No this isn't prior art. As described they want to push a new kernel across the hardware. Ksplice is hot patching the running kernel and adjusting the filesystem to match, so Ksplice is prior art.
I remember patching a running SunOS kernel on a Sun 4 back in the 90s to allow a WAN application to continue running without interrupting the flow on the WAN. It was a bit hairy as I did it from the command line using adb, rather than by running a patching program. It was only a modest set of kernel changes and I could hardly have altered all the (450KB?) kernel by hand in a reasonable time, but a suitable program could have. I imagine that people did similar things with mainframes in the 1960s, to avoid downtime.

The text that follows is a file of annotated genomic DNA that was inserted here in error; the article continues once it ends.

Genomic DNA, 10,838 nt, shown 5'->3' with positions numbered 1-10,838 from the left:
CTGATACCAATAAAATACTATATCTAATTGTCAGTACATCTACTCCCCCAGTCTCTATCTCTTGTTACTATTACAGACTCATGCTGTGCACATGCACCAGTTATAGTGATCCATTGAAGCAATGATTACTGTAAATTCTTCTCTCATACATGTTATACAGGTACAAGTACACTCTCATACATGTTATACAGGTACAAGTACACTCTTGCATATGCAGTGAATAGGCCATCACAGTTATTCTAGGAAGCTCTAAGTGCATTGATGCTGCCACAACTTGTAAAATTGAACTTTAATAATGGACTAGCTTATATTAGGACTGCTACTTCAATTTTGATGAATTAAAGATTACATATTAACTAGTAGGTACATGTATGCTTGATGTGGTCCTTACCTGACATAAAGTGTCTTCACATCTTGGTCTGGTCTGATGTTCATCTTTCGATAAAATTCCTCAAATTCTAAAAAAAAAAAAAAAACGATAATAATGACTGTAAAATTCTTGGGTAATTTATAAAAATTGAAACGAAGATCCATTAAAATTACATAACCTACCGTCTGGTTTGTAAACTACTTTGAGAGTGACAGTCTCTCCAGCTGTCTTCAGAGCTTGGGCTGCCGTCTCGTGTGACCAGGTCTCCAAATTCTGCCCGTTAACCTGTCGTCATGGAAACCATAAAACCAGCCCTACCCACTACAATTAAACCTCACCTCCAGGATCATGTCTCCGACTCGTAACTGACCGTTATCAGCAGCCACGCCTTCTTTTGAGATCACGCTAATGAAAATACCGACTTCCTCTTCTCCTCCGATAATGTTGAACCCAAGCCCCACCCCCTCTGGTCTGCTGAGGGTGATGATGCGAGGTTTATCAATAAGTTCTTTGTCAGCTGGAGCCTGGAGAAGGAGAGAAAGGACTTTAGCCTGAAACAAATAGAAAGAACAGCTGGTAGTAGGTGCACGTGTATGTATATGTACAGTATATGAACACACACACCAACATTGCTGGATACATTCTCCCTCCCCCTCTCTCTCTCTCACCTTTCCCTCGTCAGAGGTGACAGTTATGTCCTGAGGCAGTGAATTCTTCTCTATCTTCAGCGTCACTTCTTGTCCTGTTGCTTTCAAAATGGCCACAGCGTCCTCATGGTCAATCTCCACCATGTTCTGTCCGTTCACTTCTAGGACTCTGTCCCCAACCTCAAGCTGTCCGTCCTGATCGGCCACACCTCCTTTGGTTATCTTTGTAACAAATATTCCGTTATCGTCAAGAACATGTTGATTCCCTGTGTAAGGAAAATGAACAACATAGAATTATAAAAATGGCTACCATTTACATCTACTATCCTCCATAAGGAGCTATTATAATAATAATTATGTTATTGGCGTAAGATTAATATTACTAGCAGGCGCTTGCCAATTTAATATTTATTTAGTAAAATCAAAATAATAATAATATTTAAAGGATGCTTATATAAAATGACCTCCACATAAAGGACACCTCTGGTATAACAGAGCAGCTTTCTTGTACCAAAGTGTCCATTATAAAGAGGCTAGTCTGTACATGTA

There will be limits to what you can alter in a running kernel, on current hardware architecture. This is a different way to approach the problem, but will also have practical limits.